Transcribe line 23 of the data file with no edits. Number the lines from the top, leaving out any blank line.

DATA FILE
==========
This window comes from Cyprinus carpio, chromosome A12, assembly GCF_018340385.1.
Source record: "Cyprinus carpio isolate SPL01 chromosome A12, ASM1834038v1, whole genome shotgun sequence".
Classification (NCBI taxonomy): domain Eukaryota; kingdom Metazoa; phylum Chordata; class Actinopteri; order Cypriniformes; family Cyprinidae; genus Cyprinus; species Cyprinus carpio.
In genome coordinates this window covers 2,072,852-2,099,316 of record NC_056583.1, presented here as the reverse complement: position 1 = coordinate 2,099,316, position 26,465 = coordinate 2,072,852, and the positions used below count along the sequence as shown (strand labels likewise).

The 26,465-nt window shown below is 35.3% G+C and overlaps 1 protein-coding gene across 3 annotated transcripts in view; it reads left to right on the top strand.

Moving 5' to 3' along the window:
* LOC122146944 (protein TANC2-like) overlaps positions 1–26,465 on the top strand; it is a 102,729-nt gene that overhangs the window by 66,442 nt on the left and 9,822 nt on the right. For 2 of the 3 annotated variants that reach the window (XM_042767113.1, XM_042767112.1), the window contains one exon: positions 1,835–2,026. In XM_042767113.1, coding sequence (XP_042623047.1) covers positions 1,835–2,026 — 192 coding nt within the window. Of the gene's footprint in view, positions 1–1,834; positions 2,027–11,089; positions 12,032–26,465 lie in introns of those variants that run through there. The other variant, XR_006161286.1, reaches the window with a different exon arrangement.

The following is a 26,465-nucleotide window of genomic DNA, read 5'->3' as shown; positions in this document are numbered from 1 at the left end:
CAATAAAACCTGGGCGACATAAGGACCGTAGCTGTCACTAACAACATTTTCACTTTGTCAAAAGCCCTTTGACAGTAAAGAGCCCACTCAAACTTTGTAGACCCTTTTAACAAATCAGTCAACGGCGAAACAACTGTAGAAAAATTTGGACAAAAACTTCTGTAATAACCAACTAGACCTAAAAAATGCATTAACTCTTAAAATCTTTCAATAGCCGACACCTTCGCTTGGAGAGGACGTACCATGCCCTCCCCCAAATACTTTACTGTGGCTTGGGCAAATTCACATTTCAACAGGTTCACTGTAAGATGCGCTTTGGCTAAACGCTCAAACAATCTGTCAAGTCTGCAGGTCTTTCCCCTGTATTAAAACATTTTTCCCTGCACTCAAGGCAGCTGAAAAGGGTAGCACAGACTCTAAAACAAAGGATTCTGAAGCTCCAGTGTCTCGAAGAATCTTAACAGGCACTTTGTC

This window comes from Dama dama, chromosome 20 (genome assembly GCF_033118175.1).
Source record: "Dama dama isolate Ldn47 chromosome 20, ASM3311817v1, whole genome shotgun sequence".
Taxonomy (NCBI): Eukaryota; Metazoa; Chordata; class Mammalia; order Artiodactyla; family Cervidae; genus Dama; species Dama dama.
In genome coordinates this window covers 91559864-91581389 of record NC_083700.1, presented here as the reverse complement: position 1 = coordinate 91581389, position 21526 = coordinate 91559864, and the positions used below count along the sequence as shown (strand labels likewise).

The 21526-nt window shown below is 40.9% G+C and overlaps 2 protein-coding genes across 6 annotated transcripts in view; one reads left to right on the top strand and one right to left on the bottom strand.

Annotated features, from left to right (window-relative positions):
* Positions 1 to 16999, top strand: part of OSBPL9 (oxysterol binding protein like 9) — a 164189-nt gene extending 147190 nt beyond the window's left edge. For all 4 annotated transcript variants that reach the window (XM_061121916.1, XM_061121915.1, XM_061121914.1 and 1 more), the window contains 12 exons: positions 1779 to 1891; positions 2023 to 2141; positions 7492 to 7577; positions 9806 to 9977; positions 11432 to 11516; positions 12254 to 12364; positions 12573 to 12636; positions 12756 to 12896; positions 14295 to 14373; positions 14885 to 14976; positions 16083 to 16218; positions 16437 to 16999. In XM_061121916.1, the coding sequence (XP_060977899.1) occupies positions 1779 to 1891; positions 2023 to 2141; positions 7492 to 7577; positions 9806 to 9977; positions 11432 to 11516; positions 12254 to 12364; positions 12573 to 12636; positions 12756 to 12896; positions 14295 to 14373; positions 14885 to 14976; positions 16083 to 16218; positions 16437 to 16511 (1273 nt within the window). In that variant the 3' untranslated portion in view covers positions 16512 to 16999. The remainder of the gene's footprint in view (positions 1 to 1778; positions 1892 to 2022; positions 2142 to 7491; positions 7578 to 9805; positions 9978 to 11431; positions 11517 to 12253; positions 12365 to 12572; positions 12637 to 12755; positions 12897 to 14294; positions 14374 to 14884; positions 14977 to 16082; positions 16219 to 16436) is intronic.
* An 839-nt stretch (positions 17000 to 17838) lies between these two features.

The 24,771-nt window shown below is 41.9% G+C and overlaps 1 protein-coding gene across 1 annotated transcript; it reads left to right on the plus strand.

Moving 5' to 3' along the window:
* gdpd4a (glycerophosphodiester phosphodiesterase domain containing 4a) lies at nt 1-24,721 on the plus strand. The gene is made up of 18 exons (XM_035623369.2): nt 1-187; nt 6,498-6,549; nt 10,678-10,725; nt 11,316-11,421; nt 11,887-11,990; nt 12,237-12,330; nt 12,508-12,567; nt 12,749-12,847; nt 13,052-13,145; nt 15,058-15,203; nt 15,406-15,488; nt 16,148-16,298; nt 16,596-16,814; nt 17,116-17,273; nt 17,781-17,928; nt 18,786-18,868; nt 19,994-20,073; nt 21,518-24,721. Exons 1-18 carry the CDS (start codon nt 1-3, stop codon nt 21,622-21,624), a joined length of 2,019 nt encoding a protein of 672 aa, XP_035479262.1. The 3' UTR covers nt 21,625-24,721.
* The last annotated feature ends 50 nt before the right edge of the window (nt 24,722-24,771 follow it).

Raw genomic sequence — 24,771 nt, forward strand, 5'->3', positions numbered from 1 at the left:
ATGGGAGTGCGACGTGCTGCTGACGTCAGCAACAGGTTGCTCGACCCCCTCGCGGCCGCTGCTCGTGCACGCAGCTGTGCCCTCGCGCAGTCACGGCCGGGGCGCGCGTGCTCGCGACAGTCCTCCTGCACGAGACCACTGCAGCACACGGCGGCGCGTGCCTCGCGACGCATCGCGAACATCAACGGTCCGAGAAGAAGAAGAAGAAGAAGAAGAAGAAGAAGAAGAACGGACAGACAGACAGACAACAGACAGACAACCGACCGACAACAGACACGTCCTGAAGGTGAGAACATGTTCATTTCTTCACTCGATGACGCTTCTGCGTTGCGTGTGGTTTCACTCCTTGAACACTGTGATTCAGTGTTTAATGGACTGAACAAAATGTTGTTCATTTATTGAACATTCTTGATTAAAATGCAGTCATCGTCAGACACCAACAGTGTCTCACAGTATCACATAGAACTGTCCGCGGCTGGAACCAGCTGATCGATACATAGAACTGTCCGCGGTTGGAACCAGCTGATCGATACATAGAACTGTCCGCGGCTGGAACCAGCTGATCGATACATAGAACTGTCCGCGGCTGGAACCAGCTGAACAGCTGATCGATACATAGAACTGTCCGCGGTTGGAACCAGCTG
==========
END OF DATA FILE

ATGGGAGTGCGACGTGCTGCTGACGTCAGCAACAGGTTGCTCGACCCCCTCGCGGCCGCTGCTCGTGCACGCAGCTGTGCCCTCGCGCAGTCACGGCCGGGGCGCGCGTGCTCGCGACAGTCCTCCTGCACGAGACCACTGCAGCACACGGCGGCGCGTGCCTCGCGACGCATCGCGAACATCAACGGTCCGAGAAGAAGAAGAAGAAGAAGAAGAAGAAGAAGAAGAACGGACAGACAGACAGACAACAGACAGACAACCGACCGACAACAGACACGTCCTGAAGGTGAGAACATGTTCATTTCTTCACTCGATGACGCTTCTGCGTTGCGTGTGGTTTCACTCCTTGAACACTGTGATTCAGTGTTTAATGGACTGAACAAAATGTTGTTCATTTATTGAACATTCTTGATTAAAATGCAGTCATCGTCAGACACCAACAGTGTCTCACAGTATCACATAGAACTGTCCGCGGCTGGAACCAGCTGATCGATACATAGAACTGTCCGCGGTTGGAACCAGCTGATCGATACATAGAACTGTCCGCGGCTGGAACCAGCTGATCGATACATAGAACTGTCCGCGGCTGGAACCAGCTGAACAGCTGATCGATACATAGAACTGTCCGCGGTTGGAACCAGCTG